Oct 17, 2016

The 73-mile-long Elan Valley Aqueduct crosses Wales and the English Midlands carrying drinking water to Birmingham, the second largest city in the UK. Originally opened in 1906, a project is currently underway to replace dilapidated sections. Over the next five years, Severn Trent Water will spend £255m improving Birmingham’s water supplies from Wales. ByrneLooby prepared a design to facilitate the excavation of a TBM launch shaft immediately adjacent to the aqueduct.

The project was challenging as it required a deep excavation around the 110-year-old aqueduct. To ensure the existing structure remained unaffected by the excavation, strict movement limits were imposed. A further constraint was that the historic structure needed to remain live for the duration of the project. A combination of bored piling and sheet piling were employed as the optimum solution for this project.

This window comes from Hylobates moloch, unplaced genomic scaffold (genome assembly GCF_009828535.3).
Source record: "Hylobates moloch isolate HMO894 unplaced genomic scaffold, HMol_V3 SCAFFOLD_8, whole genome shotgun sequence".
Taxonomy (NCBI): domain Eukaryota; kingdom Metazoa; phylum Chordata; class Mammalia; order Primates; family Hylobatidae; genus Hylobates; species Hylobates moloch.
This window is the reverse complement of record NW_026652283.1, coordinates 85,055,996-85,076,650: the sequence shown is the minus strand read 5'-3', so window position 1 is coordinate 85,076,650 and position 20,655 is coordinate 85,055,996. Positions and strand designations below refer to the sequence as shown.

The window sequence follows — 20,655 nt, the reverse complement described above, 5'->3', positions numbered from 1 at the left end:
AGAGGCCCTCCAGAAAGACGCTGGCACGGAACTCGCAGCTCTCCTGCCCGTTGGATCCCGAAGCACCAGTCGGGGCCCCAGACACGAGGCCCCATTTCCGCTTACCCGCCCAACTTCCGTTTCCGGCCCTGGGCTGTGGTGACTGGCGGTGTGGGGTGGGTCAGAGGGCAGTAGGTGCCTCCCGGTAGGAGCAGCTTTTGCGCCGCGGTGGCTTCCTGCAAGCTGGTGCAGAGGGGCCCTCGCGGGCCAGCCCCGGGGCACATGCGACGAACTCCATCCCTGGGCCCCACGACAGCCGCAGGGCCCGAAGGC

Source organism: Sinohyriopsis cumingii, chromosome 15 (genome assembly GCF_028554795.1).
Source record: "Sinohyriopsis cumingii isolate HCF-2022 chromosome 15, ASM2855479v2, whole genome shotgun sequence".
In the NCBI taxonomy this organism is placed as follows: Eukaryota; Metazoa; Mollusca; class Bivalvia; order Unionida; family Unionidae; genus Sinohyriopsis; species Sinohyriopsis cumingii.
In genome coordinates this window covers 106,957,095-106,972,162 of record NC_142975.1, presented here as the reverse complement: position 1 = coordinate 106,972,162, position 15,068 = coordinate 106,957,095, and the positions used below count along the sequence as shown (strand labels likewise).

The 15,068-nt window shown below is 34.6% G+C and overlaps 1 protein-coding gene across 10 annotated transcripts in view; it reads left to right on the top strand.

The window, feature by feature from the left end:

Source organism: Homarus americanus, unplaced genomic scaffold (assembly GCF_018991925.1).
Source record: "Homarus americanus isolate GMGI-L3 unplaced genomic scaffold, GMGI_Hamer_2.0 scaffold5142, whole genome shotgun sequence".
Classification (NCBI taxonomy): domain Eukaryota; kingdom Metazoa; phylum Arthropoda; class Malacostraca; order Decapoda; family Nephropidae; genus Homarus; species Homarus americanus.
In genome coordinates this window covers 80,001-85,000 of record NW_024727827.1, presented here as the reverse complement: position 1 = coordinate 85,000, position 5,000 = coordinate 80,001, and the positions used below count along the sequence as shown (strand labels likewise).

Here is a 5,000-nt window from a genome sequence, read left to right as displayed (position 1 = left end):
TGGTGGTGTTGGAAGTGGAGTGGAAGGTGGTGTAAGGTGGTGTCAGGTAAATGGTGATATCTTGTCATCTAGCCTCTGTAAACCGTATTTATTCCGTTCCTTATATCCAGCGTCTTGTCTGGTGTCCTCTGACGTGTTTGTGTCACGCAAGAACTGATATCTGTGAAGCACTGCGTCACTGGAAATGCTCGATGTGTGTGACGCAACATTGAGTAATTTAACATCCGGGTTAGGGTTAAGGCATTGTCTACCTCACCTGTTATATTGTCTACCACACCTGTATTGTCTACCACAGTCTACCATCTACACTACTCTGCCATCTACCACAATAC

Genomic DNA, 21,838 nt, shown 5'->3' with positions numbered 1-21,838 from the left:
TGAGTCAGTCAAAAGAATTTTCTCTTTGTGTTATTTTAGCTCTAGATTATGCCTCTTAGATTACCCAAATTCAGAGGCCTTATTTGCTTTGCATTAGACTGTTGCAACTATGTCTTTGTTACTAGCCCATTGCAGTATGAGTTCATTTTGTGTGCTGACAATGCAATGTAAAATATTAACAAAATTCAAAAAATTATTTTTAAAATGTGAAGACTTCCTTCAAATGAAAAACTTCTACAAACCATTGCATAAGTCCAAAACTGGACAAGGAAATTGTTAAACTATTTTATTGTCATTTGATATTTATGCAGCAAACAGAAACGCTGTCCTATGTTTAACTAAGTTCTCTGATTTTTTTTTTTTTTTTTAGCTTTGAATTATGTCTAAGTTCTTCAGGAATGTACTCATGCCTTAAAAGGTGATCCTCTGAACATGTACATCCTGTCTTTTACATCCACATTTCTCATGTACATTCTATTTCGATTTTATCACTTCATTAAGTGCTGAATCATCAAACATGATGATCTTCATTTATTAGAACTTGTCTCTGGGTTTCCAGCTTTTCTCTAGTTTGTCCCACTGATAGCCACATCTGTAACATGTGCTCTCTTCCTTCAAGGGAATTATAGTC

ByrneLooby provided an alternative design solution to facilitate the launch of the tunnel boring machine (TBM) through the secant wall, replacing the need for GFRP or extensive propping with an un-reinforced concrete arch constructed using piling techniques. This allowed for faster and more cost effective construction techniques.

Watch more about this development through the below BBC News Report Link: